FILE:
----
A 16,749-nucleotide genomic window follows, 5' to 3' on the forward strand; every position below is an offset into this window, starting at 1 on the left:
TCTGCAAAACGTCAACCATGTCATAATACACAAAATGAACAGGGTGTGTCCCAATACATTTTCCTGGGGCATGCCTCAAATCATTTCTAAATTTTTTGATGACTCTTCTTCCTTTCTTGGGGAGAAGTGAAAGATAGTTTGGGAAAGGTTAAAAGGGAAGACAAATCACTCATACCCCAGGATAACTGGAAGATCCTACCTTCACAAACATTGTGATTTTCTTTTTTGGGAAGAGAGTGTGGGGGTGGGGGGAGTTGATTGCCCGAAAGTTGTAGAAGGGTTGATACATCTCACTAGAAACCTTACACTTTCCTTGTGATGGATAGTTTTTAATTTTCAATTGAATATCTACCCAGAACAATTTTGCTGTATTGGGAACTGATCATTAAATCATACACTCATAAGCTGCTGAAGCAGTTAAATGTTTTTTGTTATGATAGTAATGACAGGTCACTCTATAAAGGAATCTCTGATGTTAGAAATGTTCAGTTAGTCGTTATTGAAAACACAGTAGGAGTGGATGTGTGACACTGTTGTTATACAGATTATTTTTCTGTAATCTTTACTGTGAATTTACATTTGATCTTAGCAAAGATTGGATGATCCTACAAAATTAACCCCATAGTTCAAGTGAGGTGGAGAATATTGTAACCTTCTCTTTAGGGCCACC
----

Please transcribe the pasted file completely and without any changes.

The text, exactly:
A 16,749-nucleotide genomic window follows, 5' to 3' on the forward strand; every position below is an offset into this window, starting at 1 on the left:
TCTGCAAAACGTCAACCATGTCATAATACACAAAATGAACAGGGTGTGTCCCAATACATTTTCCTGGGGCATGCCTCAAATCATTTCTAAATTTTTTGATGACTCTTCTTCCTTTCTTGGGGAGAAGTGAAAGATAGTTTGGGAAAGGTTAAAAGGGAAGACAAATCACTCATACCCCAGGATAACTGGAAGATCCTACCTTCACAAACATTGTGATTTTCTTTTTTGGGAAGAGAGTGTGGGGGTGGGGGGAGTTGATTGCCCGAAAGTTGTAGAAGGGTTGATACATCTCACTAGAAACCTTACACTTTCCTTGTGATGGATAGTTTTTAATTTTCAATTGAATATCTACCCAGAACAATTTTGCTGTATTGGGAACTGATCATTAAATCATACACTCATAAGCTGCTGAAGCAGTTAAATGTTTTTTGTTATGATAGTAATGACAGGTCACTCTATAAAGGAATCTCTGATGTTAGAAATGTTCAGTTAGTCGTTATTGAAAACACAGTAGGAGTGGATGTGTGACACTGTTGTTATACAGATTATTTTTCTGTAATCTTTACTGTGAATTTACATTTGATCTTAGCAAAGATTGGATGATCCTACAAAATTAACCCCATAGTTCAAGTGAGGTGGAGAATATTGTAACCTTCTCTTTAGGGCCACC